What began as Hurricane Sandy affected at least 24 states from Florida to Maine with particularly severe damage in New Jersey and New York. Sandy was the largest Atlantic hurricane on record and the second-costliest U.S. hurricane in history, surpassed only by Katrina.
By the time Sandy hit the New York area on Oct. 29, 2012, it was a powerful super storm that flooded beach towns, downtown Manhattan, tunnels and subway lines. Winds and water knocked down homes, trees and power lines, leaving more than an estimated 8.5 million East Coasters without electricity over a cold, dark and frightening Halloween week. More than 100 Americans died as a result of the storm, and President Obama later declared New York and New Jersey disaster areas.
During the long and hazardous restoration, utility workers have had to deal with the most dangerous conditions imaginable, often putting their lives at risk.
Nearly 4,000 Public Service Electric and Gas Co. (PSE&G) utility personnel and out-of-state linemen worked 16-hour days for more than two weeks to restore electricity to the majority of customers. Since the restoration began, PSE&G replaced approximately 2,500 poles, 1,000 transformers and cut down more than 40,000 trees to repair the extensive damage.
While addressing PSE&G personnel during the restoration Ralph LaRossa, PSE&G president and COO, said, “I know we are all growing weary, and we’re all feeling the growing frustrations of our customers. But I can’t say this more plainly. We must put safety above all else. There is no customer whose service is more important than your health and safety. We will meet this extraordinary challenge, but we will not compromise safety to do so.”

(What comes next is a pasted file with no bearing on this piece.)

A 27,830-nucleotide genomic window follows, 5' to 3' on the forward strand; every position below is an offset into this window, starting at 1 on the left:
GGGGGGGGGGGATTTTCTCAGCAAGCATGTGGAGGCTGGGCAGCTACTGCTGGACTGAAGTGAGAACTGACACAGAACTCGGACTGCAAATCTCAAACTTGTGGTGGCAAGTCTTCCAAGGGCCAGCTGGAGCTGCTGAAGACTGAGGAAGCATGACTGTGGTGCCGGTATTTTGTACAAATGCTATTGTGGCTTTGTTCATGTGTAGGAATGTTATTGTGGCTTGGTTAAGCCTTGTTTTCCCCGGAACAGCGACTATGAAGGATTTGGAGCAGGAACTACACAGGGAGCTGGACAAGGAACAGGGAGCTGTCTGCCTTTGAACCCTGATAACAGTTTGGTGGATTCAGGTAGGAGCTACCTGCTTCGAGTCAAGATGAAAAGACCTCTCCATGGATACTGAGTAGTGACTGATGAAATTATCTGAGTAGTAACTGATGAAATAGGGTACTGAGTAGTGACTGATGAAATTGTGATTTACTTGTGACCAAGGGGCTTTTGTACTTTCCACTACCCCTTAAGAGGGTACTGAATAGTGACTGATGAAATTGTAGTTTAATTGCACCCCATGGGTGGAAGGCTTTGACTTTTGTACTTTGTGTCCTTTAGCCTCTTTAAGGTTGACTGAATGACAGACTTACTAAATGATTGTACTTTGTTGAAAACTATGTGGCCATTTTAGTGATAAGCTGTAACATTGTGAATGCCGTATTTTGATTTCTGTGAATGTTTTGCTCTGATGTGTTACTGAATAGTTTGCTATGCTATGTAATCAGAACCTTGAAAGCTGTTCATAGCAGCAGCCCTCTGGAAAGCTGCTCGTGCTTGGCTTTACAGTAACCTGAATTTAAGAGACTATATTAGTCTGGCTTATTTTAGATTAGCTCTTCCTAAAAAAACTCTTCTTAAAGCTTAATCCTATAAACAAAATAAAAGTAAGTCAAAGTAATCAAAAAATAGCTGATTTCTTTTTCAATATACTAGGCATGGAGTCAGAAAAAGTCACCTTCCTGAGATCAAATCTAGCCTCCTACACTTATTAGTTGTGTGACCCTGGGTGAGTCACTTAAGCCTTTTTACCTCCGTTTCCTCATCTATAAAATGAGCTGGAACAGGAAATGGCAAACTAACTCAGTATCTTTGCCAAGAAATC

One life put at risk was a lineman from PSE&G’s Palisades Division in northern New Jersey. PSE&G is the state’s oldest and largest regulated gas and electric delivery utility, serving nearly three-quarters of the state’s population. At the peak of the storm damage, New Jersey utilities reported 2.7 million outages.
The worker was injured on Nov. 3, 2012, while restoring power to a line in Rutherford. The employee came in contact with an energized 13,000-volt line. Fellow employees immediately performed CPR before he was transported to a local hospital for treatment.
After the accident, LaRossa said, “Our thoughts are with our lineman and his family. I can’t say enough about the crew members who rushed to the aid of their colleague, stayed calm and provided life-saving assistance.”
LaRossa reported that the injured lineman is out of the hospital and continuing to recover at home. Safety discussions were held at all company locations to review the accident and reinforce all safety protocols.
A PSE&G statement reported that crews from other states that joined in the restoration effort passed a hat and collected several thousand dollars to help support the injured worker’s family.
If you are a contractor working on storm restoration, stay safe. Also remember that all water-damaged electrical equipment must be replaced.